The Apple TV-plus film “CODA” landed three academy awards during last night’s ceremony – including the coveted “Best Picture” prize.
The movie highlights deaf characters – and culture – exposing many to a community that’s often overlooked.
News4JAX spoke to the president of the Florida School for the Deaf and the Blind in St. Augustine, and to some members of the deaf-hard-of-hearing community in Jacksonville.
They said seeing deaf representation so prominently featured in a film and for that film to win the top prize was incredibly emotional, and validating.
CODA is about a young woman who works to advance her music career as the only member of her family who isn’t deaf. The title of the movie has a double meaning. It’s the term for the ending of a song. It’s also an acronym for ‘Children of Deaf Adults.’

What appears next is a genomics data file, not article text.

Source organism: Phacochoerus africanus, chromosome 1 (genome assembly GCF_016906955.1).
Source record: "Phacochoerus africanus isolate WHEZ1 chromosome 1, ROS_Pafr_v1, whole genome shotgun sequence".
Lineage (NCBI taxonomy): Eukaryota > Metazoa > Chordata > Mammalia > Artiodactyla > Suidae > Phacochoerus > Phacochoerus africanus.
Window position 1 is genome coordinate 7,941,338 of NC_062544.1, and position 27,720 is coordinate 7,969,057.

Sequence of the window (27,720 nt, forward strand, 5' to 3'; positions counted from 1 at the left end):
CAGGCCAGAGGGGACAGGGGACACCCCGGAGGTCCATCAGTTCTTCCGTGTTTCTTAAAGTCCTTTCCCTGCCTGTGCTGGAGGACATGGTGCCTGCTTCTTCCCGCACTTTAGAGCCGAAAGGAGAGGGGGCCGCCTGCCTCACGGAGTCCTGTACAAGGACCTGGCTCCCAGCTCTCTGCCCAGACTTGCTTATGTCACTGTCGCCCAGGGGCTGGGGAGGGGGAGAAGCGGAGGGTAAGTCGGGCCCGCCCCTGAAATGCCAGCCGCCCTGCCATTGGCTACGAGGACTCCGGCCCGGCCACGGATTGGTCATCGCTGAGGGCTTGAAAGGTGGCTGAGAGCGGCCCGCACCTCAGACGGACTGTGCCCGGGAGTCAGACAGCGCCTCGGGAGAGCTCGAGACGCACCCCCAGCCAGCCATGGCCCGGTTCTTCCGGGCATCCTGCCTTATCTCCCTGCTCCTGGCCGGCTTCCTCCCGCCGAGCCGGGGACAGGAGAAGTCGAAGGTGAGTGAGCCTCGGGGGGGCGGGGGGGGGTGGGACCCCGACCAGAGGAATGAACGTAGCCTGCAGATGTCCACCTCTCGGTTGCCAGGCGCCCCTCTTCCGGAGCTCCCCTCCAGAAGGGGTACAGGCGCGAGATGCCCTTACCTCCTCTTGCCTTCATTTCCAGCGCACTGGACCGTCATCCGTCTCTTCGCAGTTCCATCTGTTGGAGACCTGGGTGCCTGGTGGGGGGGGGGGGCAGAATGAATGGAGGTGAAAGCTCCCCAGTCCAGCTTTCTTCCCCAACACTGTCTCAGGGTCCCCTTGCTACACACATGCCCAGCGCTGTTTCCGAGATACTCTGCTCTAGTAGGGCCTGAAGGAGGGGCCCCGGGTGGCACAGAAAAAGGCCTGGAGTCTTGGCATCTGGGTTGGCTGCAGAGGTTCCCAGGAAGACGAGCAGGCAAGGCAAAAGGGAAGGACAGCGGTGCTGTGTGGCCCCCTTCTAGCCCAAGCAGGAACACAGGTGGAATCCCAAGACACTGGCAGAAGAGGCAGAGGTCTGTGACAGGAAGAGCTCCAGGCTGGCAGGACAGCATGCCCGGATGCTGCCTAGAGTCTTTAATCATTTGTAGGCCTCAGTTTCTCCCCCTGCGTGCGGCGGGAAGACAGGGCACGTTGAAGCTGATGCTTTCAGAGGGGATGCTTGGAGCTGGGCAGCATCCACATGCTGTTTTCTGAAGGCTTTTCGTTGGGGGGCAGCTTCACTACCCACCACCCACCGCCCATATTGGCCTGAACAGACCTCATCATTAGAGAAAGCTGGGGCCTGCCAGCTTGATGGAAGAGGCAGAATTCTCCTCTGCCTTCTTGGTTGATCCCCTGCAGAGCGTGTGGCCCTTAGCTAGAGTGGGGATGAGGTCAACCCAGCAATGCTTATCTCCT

Tracie Snow is the President of Florida School for the Deaf and Blind.
Snow said the movie’s best picture win exposes mass audiences to a representation of the day-to-day lives of the deaf-hard-of-hearing population.
Ryan Harter lives in Jacksonville, and is deaf. “I was overjoyed,” Harter said. “I was overjoyed to see that I, you know, I clapped. I think it’s the first time that they showed that deaf people can do it.”
Bradley Stringfellow said that having representation for the deaf-hard-of-hearing community in media helps to clear-up confusion about it. “I thought it was thrilling and very inspiring not only for me, but I’m sure for other deaf people as well,” Stringfellow said.
According to the National Institute on Deafness and Other Communication Disorders, 1 in 8 people over the age of 12 in the United States has hearing loss in both ears, based on standard hearing exams.
Troy Kotsur’s Best Supporting Actor award represents the first time in more than 30 years that a deaf person won an Oscar for acting. The last time was in 1986, when his CODA co-star, Marlee Matlin, won for her role in ‘Children of a Lesser God.’
Matlin and others say, they’re confident it’s not the last.
For more information about the deaf and hard-of-hearing communities, you can visit the website of the National Institute on Deafness and Other Communication Disorders.